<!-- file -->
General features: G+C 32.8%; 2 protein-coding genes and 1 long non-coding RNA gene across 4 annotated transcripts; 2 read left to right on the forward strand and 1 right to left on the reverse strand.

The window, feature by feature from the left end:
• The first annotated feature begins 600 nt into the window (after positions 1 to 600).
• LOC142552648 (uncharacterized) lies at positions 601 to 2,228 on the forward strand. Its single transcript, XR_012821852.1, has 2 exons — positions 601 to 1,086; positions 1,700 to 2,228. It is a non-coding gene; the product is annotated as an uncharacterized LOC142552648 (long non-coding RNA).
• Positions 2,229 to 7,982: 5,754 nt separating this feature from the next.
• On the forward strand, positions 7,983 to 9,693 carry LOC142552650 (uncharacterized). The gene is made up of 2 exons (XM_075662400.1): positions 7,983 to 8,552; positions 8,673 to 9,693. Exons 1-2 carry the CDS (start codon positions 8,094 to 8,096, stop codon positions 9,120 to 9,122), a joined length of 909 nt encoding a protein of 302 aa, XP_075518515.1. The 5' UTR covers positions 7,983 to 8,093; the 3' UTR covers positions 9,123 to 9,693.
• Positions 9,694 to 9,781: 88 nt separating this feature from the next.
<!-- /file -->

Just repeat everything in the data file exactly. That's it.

General features: G+C 32.8%; 2 protein-coding genes and 1 long non-coding RNA gene across 4 annotated transcripts; 2 read left to right on the forward strand and 1 right to left on the reverse strand.

The window, feature by feature from the left end:
• The first annotated feature begins 600 nt into the window (after positions 1 to 600).
• LOC142552648 (uncharacterized) lies at positions 601 to 2,228 on the forward strand. Its single transcript, XR_012821852.1, has 2 exons — positions 601 to 1,086; positions 1,700 to 2,228. It is a non-coding gene; the product is annotated as an uncharacterized LOC142552648 (long non-coding RNA).
• Positions 2,229 to 7,982: 5,754 nt separating this feature from the next.
• On the forward strand, positions 7,983 to 9,693 carry LOC142552650 (uncharacterized). The gene is made up of 2 exons (XM_075662400.1): positions 7,983 to 8,552; positions 8,673 to 9,693. Exons 1-2 carry the CDS (start codon positions 8,094 to 8,096, stop codon positions 9,120 to 9,122), a joined length of 909 nt encoding a protein of 302 aa, XP_075518515.1. The 5' UTR covers positions 7,983 to 8,093; the 3' UTR covers positions 9,123 to 9,693.
• Positions 9,694 to 9,781: 88 nt separating this feature from the next.